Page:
Omaha Mayor Jean Stothert says Nebraska’s largest city still is open to refugee resettlement.
She wrote a letter Tuesday to the U.S. State Department, stating that the city’s available jobs, affordable housing, health care infrastructure, educational opportunities and experienced social services can meet the needs of new arrivals.
“Our city values a diverse and inclusive community,” she wrote Secretary of State Mike Pompeo. “We are committed to welcoming refugees in our community.”
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Stothert joins Lincoln Mayor Leirion Gaylor Baird and the Douglas County Board among local governments in Nebraska signaling interest in continuing to receive refugees.
Local and state leaders are being asked to state their preferences in writing about refugee resettlement in response to a Trump administration executive order allowing governments to reject them.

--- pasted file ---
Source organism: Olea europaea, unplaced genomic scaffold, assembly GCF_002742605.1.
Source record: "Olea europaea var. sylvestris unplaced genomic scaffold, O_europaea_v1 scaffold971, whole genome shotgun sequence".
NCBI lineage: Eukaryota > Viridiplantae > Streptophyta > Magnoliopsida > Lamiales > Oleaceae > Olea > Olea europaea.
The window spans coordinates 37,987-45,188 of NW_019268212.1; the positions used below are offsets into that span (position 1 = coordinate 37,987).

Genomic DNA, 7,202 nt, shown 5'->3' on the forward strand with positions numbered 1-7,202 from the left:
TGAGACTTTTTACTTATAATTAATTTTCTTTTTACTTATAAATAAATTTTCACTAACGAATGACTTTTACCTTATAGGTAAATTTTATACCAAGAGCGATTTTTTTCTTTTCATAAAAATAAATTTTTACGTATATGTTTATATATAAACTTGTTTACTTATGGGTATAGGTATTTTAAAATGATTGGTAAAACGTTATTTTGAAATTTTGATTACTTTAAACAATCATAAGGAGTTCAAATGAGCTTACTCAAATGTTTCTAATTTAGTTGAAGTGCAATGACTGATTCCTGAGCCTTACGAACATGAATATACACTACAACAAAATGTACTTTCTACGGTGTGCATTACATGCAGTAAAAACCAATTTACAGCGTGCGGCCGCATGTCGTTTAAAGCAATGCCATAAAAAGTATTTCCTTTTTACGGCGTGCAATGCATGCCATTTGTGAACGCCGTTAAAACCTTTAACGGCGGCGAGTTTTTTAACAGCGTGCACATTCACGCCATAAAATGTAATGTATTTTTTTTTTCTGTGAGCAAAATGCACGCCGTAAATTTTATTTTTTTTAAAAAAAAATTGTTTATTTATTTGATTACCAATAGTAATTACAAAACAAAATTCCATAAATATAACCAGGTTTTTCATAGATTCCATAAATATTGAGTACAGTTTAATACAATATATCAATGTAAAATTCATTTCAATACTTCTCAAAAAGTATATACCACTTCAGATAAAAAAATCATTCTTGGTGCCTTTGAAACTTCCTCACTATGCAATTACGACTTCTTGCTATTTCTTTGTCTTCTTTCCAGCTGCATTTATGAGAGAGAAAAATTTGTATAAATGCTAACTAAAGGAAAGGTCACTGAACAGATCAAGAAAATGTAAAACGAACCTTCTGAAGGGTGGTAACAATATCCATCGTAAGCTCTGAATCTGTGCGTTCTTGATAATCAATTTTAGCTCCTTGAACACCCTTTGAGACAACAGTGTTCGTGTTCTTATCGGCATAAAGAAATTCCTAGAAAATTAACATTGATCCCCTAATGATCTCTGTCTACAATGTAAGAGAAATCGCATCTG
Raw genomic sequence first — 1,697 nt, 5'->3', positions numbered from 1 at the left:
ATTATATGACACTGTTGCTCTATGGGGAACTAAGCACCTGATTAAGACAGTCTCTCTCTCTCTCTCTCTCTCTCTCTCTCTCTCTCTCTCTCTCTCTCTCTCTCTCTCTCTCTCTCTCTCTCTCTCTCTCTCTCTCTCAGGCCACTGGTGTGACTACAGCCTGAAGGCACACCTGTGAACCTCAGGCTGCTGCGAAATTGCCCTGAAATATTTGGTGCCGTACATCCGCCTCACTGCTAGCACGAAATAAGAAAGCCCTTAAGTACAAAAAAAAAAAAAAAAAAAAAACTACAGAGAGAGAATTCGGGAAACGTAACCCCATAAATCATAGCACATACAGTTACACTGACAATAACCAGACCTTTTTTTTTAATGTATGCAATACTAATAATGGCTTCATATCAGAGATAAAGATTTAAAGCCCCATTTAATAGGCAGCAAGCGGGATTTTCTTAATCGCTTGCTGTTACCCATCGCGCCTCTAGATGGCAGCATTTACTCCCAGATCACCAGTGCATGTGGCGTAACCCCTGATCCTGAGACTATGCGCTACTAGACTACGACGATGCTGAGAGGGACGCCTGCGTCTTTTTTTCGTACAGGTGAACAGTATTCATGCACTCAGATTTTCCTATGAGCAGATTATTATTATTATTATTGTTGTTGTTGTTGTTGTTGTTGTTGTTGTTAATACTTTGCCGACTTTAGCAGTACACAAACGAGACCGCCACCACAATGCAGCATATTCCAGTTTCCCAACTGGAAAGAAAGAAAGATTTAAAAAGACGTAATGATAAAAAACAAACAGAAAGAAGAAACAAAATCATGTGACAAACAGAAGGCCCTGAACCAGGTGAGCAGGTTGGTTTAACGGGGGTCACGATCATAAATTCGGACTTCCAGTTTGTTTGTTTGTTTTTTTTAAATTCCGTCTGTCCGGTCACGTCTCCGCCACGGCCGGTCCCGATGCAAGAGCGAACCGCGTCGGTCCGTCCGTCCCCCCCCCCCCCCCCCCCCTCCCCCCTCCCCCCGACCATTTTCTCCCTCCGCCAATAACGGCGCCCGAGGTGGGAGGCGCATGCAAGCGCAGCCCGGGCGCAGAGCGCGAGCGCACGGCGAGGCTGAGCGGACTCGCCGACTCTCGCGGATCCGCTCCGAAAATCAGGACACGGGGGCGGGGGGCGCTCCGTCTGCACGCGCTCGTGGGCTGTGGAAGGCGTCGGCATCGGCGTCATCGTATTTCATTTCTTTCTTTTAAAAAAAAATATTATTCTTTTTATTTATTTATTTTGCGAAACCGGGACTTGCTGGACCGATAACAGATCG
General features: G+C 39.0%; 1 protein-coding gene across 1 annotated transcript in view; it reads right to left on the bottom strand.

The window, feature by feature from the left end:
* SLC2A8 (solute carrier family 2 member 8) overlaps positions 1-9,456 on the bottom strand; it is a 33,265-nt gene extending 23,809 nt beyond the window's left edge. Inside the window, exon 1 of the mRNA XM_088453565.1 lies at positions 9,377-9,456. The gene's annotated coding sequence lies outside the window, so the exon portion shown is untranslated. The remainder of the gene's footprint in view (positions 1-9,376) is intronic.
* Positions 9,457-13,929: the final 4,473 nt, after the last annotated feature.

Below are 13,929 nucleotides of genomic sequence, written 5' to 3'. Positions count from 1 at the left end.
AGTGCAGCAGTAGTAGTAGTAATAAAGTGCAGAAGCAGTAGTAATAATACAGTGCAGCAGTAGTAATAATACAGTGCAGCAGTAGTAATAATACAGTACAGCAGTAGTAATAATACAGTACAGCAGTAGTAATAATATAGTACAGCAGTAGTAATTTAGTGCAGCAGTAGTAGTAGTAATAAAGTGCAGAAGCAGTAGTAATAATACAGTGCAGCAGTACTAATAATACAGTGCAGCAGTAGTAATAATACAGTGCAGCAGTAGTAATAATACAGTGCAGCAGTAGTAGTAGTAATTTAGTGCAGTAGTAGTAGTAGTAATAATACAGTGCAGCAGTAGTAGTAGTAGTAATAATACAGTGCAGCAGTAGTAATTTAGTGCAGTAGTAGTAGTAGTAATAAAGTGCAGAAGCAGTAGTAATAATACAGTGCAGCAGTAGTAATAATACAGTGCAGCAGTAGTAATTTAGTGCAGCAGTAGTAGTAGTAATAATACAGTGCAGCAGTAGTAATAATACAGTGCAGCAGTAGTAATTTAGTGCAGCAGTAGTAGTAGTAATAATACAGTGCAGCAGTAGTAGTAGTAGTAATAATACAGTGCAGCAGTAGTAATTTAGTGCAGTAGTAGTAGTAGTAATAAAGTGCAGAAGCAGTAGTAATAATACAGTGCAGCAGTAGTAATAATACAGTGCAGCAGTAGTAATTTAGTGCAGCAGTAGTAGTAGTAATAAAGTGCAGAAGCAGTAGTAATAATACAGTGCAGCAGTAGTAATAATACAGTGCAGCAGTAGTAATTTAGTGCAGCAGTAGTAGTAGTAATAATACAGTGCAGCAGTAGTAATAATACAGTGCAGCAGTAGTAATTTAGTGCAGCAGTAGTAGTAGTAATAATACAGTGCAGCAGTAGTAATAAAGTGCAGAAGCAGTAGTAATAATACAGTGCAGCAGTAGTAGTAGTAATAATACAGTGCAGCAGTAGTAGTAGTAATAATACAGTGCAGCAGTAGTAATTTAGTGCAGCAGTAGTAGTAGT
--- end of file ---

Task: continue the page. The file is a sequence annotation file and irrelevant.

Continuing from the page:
The Lancaster County Board expects to approve a similar letter to Stothert’s on Thursday. There has been confusion about whether the letter needs to come from the county or city level. Many governments are sending letters from both, hoping to make plain that they want refugees.
Nebraska Gov. Pete Ricketts still has to give the green light. He has not yet weighed in, a spokesman said Wednesday. Iowa Gov. Kim Reynolds has already written to say Iowa accepts them.